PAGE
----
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I was studying relations and functions and transitive relations were defined as :

$$R=\{(x,y)\} ; xRy ~\text{and}~ yRz \implies xRz$$

But what about a single element $(a,b)$?

For example, if the relation was

$$R = \{(1,2),(2,1),(1,1),(2,2)\}$$

Then clearly, it is transitive, but if the relation were : $$R = \{(1,2),(2,1),(1,1),(2,2),(5,6)\}$$

Or simply :

$$R=\{(5,6)\}$$

Then are these relations transitive ?

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  • $\begingroup$ You might want to change the question in the title to the one actually being asked. (First and foremost, replace "set" by "relation".) $\endgroup$ – martin.koeberl May 10 '17 at 1:34
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Yup, that's transitive! For every triple of elements $a, b, c$, if $aRb$ and $bRc$ then $aRc$. It doesn't matter that there are some elements - namely, $5$ and $6$ - which can't be "extended" to form a triple. There's no more to transitivity than the definition you wrote above.

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  • $\begingroup$ Then what is '$c$' here ( in my example)? Is it defined to be transitive or there is any explanation? $\endgroup$ – Jaideep Khare May 10 '17 at 1:23
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    $\begingroup$ @JaideepKhare You're misunderstanding the definition. The definition just says whenever you have such a triple $a, b, c$, then [stuff]. It doesn't say that every element is part of some triple. The only way a relation $S$ is non-transitive is if there are three elements $a, b, c$ with $aSb$, $bSc$, but not $aSc$ - can you find such a triple of elements in this case? $\endgroup$ – Noah Schweber May 10 '17 at 1:24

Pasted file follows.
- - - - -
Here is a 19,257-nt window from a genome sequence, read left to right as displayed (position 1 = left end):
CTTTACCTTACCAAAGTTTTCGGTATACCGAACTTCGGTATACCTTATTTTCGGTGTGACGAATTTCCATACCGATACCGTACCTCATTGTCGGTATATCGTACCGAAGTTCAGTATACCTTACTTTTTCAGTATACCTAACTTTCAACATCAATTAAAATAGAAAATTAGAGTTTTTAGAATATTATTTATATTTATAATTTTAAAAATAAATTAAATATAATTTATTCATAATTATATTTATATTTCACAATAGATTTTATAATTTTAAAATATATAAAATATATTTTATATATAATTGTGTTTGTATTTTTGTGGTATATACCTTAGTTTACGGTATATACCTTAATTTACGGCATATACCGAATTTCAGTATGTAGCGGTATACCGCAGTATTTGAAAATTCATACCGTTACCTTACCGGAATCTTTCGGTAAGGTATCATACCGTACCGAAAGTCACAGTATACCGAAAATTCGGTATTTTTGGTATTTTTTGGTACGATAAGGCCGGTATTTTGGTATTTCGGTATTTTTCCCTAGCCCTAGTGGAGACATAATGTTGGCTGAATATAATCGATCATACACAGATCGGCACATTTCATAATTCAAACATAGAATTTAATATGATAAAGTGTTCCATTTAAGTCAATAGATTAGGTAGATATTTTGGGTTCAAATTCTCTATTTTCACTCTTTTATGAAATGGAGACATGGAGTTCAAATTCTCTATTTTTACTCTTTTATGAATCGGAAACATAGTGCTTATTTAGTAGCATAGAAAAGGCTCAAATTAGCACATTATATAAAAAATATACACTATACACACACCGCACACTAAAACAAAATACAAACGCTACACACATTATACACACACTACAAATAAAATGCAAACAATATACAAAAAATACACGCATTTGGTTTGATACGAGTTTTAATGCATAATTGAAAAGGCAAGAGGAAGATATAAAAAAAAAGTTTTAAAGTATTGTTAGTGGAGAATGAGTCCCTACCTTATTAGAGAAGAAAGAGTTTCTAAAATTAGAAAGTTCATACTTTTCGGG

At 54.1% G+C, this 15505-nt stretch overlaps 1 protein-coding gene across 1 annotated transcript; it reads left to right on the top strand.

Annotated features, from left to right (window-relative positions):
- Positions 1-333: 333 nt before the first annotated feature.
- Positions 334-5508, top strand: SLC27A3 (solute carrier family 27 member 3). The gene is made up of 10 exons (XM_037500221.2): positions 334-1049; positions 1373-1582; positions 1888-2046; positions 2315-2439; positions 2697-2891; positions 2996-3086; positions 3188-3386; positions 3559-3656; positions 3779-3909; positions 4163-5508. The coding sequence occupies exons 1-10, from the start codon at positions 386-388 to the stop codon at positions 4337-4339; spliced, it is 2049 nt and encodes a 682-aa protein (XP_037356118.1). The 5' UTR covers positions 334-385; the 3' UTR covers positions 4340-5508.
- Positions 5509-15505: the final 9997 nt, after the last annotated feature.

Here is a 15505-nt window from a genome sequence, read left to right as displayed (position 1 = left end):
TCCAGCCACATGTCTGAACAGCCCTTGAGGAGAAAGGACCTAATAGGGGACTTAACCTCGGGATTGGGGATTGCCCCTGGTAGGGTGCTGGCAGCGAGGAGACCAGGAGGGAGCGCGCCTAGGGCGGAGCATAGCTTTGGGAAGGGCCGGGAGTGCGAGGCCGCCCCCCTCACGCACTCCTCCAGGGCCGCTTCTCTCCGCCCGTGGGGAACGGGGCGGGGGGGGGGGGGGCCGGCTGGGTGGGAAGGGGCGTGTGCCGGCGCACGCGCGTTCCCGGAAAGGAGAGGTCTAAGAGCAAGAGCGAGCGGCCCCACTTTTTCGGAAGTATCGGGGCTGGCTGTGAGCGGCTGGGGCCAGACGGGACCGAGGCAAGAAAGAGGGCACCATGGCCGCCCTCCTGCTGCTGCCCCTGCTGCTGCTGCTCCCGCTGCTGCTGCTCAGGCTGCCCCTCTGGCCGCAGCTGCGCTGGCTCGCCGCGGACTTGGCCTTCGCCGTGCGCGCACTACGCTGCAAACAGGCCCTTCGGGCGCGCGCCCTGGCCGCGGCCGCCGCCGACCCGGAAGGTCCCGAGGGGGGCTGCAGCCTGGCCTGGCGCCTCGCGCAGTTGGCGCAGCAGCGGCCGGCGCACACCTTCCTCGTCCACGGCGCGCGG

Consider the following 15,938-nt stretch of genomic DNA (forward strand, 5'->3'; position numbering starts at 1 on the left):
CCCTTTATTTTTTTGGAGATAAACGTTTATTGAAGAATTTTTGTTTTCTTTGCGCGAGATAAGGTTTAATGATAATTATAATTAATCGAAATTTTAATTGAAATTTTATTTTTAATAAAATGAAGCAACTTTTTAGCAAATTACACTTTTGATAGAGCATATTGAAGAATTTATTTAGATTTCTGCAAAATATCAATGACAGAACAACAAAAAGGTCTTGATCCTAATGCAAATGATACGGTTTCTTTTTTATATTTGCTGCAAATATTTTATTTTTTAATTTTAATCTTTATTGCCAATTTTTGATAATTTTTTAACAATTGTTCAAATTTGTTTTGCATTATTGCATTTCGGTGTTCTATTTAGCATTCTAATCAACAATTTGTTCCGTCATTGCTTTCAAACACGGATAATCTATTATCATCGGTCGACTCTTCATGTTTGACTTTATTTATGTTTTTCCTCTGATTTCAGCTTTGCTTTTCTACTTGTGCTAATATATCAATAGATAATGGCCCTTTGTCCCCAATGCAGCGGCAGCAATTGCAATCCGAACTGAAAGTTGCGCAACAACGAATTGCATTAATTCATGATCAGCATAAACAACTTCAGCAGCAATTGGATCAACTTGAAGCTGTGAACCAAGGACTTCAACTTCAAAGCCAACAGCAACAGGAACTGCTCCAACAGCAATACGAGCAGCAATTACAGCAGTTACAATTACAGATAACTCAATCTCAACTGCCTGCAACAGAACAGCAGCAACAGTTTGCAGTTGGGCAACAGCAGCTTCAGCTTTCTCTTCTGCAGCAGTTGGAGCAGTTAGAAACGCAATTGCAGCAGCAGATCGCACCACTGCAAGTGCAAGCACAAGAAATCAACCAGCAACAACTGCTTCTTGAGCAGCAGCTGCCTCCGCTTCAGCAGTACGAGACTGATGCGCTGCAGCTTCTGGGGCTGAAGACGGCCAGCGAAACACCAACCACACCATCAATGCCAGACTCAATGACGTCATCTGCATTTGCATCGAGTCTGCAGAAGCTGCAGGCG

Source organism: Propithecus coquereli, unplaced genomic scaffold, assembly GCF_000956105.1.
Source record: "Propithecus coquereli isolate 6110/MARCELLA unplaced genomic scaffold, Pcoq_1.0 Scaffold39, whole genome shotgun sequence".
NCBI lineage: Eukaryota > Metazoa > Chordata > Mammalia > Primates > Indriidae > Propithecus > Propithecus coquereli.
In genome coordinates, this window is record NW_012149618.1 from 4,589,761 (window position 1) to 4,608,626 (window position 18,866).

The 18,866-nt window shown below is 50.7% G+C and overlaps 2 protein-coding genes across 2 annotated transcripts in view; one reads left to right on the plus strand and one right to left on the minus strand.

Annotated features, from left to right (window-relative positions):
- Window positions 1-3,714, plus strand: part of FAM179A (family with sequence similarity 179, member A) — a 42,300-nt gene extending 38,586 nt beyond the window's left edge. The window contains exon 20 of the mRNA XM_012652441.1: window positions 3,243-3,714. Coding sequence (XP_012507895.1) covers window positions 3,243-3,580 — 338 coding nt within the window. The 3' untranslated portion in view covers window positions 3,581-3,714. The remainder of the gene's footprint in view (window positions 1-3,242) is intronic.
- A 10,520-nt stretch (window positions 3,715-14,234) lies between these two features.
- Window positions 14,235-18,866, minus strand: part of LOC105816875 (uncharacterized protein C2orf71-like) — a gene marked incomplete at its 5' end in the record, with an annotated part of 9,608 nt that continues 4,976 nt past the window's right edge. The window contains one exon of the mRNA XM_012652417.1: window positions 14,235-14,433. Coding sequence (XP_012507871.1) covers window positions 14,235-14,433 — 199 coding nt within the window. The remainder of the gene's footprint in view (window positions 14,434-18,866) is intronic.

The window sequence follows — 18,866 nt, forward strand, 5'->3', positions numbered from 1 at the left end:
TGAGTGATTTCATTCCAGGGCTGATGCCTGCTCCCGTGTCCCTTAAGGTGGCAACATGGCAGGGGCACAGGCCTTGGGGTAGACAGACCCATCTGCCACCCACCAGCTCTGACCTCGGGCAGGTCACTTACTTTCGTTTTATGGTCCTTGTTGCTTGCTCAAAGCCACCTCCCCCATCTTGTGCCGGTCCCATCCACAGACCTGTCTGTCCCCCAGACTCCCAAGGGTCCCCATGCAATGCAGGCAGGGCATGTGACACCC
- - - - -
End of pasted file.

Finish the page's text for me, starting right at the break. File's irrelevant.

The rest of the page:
• $\begingroup$ Oh, now I understand, I think I misunderstood 'if ...(..)' as 'iff...(..)'. Right? $\endgroup$ – Jaideep Khare May 10 '17 at 1:26
  • $\begingroup$ @JaideepKhare Yeah, it's just a one-way implication. In particular, the empty relation is transitive! $\endgroup$ – Noah Schweber May 10 '17 at 1:41
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    $\begingroup$ @BrianTung It is a mystery to me that what do you mean by 'Not quite', btw thanks for your explanation! $\endgroup$ – Jaideep Khare May 10 '17 at 1:48

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